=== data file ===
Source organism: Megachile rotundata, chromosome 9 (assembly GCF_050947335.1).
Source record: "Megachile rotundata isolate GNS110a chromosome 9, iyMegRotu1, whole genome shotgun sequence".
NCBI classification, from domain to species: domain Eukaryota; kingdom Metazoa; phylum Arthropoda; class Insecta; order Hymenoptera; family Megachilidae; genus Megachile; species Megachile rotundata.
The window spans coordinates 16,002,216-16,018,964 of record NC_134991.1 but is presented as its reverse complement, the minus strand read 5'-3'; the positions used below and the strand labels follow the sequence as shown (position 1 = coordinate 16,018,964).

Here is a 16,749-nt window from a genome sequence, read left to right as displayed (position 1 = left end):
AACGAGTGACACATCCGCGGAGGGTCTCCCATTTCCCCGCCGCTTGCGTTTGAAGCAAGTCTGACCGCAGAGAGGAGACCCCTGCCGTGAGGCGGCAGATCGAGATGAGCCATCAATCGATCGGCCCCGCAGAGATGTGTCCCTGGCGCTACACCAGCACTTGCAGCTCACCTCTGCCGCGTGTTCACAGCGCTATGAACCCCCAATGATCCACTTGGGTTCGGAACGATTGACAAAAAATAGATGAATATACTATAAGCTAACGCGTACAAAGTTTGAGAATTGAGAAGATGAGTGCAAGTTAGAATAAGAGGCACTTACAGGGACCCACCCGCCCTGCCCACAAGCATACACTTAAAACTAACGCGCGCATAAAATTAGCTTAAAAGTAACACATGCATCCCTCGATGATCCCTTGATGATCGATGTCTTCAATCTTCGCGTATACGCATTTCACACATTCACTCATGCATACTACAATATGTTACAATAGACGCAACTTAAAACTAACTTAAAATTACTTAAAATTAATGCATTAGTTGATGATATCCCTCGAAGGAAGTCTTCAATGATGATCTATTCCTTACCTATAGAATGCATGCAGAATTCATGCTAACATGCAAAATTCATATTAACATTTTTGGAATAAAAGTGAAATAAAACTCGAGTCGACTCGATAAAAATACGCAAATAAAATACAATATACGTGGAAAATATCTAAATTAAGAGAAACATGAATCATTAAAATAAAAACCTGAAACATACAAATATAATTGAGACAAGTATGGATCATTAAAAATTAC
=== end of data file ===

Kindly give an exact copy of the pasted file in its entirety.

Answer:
Source organism: Megachile rotundata, chromosome 9 (assembly GCF_050947335.1).
Source record: "Megachile rotundata isolate GNS110a chromosome 9, iyMegRotu1, whole genome shotgun sequence".
NCBI classification, from domain to species: domain Eukaryota; kingdom Metazoa; phylum Arthropoda; class Insecta; order Hymenoptera; family Megachilidae; genus Megachile; species Megachile rotundata.
The window spans coordinates 16,002,216-16,018,964 of record NC_134991.1 but is presented as its reverse complement, the minus strand read 5'-3'; the positions used below and the strand labels follow the sequence as shown (position 1 = coordinate 16,018,964).

Here is a 16,749-nt window from a genome sequence, read left to right as displayed (position 1 = left end):
AACGAGTGACACATCCGCGGAGGGTCTCCCATTTCCCCGCCGCTTGCGTTTGAAGCAAGTCTGACCGCAGAGAGGAGACCCCTGCCGTGAGGCGGCAGATCGAGATGAGCCATCAATCGATCGGCCCCGCAGAGATGTGTCCCTGGCGCTACACCAGCACTTGCAGCTCACCTCTGCCGCGTGTTCACAGCGCTATGAACCCCCAATGATCCACTTGGGTTCGGAACGATTGACAAAAAATAGATGAATATACTATAAGCTAACGCGTACAAAGTTTGAGAATTGAGAAGATGAGTGCAAGTTAGAATAAGAGGCACTTACAGGGACCCACCCGCCCTGCCCACAAGCATACACTTAAAACTAACGCGCGCATAAAATTAGCTTAAAAGTAACACATGCATCCCTCGATGATCCCTTGATGATCGATGTCTTCAATCTTCGCGTATACGCATTTCACACATTCACTCATGCATACTACAATATGTTACAATAGACGCAACTTAAAACTAACTTAAAATTACTTAAAATTAATGCATTAGTTGATGATATCCCTCGAAGGAAGTCTTCAATGATGATCTATTCCTTACCTATAGAATGCATGCAGAATTCATGCTAACATGCAAAATTCATATTAACATTTTTGGAATAAAAGTGAAATAAAACTCGAGTCGACTCGATAAAAATACGCAAATAAAATACAATATACGTGGAAAATATCTAAATTAAGAGAAACATGAATCATTAAAATAAAAACCTGAAACATACAAATATAATTGAGACAAGTATGGATCATTAAAAATTAC